2-Jemandem ein Ohr abkauen

Have you ever come across a person who talks so much that you want to cut off your ear? Well, this expression could be very useful in a similar moment. This phrase means “chew someone’s ear,” it is used when you feel tired and bored of listening to a person talking non-stop.

3-Ich verstehe nur Bahnhof

I love this expression! The first time I heard it, I felt exactly like its meaning, clueless. It means “I only understand train station,” but its English equivalent would be “it’s all Greek to me.” You can use it when someone says something you don’t understand or are unfamiliar with.

4-Die Daumen drücken

I remember the first time a German friend wished me luck with an upcoming exam. We experienced a culture shock when it came to gestures. As I crossed my fingers, she pressed her thumb into the palm of her hand. I learned that day that this expression/gesture means “to press your thumbs for someone” and is used to wish someone good luck.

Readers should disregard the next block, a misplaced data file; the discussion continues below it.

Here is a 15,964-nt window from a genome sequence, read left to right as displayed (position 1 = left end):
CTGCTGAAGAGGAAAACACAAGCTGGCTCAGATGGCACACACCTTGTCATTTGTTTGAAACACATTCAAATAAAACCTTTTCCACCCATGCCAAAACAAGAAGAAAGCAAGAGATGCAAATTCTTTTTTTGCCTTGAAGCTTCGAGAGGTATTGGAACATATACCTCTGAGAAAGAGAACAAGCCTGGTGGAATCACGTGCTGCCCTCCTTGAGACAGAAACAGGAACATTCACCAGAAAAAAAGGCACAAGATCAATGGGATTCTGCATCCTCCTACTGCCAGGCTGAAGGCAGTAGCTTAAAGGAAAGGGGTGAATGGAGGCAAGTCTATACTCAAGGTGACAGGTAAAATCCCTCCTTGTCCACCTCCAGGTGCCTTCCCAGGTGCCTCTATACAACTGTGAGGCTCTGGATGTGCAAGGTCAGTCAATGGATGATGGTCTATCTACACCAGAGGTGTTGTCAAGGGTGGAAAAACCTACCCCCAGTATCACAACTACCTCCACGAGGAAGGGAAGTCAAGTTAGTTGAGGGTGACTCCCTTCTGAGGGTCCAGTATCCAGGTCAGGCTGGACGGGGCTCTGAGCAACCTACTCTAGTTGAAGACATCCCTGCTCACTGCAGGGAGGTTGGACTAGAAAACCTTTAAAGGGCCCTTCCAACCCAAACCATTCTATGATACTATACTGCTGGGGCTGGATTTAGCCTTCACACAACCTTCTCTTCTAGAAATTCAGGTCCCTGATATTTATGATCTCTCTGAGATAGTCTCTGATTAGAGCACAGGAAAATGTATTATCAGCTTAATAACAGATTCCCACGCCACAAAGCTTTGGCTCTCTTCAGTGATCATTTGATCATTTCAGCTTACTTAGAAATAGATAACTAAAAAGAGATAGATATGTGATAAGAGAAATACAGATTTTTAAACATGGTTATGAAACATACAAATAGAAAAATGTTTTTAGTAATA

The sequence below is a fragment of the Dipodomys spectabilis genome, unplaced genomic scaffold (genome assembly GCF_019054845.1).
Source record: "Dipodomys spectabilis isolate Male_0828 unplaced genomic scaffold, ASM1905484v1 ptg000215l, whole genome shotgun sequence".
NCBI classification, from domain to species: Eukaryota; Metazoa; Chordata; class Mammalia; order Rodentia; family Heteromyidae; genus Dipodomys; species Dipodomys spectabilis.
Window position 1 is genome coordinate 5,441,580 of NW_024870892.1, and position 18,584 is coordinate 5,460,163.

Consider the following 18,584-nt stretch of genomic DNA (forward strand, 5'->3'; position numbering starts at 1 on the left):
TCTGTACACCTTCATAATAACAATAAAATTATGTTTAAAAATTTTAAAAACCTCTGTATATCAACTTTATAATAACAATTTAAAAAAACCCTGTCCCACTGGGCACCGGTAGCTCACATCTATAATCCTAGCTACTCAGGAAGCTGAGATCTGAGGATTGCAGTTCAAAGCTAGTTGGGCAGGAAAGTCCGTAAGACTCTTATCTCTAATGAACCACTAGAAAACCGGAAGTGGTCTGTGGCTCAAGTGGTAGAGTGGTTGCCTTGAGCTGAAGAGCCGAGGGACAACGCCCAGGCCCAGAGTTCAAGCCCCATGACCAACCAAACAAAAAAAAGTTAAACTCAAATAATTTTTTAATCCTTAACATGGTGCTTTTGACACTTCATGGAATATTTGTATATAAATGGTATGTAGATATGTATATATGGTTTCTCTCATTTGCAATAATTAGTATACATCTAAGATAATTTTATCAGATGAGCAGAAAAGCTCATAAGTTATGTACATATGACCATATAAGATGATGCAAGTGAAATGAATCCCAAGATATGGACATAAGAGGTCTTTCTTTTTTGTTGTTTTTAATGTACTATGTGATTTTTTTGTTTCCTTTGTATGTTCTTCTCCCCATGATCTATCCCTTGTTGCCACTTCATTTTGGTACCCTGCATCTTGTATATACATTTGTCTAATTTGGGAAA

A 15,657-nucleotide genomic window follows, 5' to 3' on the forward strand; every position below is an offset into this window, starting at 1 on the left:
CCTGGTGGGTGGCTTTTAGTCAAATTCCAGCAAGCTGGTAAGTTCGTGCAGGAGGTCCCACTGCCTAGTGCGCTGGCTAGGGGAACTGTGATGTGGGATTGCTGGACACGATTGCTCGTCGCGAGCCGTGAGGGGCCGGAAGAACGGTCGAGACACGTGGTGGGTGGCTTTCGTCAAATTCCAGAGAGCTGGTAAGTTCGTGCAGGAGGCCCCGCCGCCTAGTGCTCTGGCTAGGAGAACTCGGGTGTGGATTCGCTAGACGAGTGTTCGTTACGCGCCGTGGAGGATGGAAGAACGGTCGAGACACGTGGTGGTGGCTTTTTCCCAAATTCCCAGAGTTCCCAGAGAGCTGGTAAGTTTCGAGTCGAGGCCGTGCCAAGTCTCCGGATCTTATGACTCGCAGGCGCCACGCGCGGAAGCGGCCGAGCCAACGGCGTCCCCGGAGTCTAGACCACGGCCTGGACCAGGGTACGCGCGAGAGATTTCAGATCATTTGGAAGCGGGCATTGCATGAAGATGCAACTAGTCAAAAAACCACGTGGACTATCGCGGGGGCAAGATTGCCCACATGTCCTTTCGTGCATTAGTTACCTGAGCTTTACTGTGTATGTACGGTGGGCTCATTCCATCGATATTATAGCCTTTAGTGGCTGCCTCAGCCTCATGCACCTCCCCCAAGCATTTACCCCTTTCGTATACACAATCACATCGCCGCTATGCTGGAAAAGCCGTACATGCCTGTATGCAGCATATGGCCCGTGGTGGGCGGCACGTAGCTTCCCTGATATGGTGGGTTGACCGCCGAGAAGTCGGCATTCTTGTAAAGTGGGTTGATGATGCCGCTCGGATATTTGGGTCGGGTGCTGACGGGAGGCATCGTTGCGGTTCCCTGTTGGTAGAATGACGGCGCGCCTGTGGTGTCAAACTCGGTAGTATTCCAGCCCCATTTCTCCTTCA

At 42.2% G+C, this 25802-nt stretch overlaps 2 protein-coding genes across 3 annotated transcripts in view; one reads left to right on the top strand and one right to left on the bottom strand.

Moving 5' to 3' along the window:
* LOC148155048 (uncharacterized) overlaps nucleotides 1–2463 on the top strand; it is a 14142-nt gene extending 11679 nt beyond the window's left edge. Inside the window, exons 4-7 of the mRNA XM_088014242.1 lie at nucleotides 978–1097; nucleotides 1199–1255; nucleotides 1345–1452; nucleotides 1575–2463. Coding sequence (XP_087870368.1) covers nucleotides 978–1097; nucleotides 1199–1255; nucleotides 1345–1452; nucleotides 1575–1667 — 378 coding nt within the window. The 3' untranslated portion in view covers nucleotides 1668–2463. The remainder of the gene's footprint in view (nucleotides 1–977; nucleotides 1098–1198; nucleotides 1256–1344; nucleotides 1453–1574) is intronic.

5-Ich bin fix und fertig

This expression is used when someone is extremely tired. Translated into English, it means “I’m all done and dusted” or “I’m exhausted.”

6-Da kannst du Gift drauf nehmen

Have you ever been so sure of something that you would bet your life on it? Well, the Germans added a little drama to the expression. “Da kannst du Gift drauf nehmen” literally means “you can take poison on that,” which means that you are almost 100% sure of something and are willing to “bet your life on it.”

7-Die Kirche im dorf lassen

Sometimes we get so excited or involved in something that we lose control of our emotions or behavior. In those moments, the phrase “die Kirche im dorf lassen” could remind us to keep our cool. Literally, it means “to leave the church in the village.” Its English equivalent would be “to not get carried away.”

german church-german speaking countries

8-Eine Extrawurst haben

Here is another example where Germans use sausages in their expressions/vocabulary. “Eine Extrawurst haben” literally means to ask for an extra sausage, and it is to ask for special treatment.

9-Lügen haben kurze Beine

The truth always comes out, and according to the Germans, “lies have short legs.” This means that a lie will not get very far.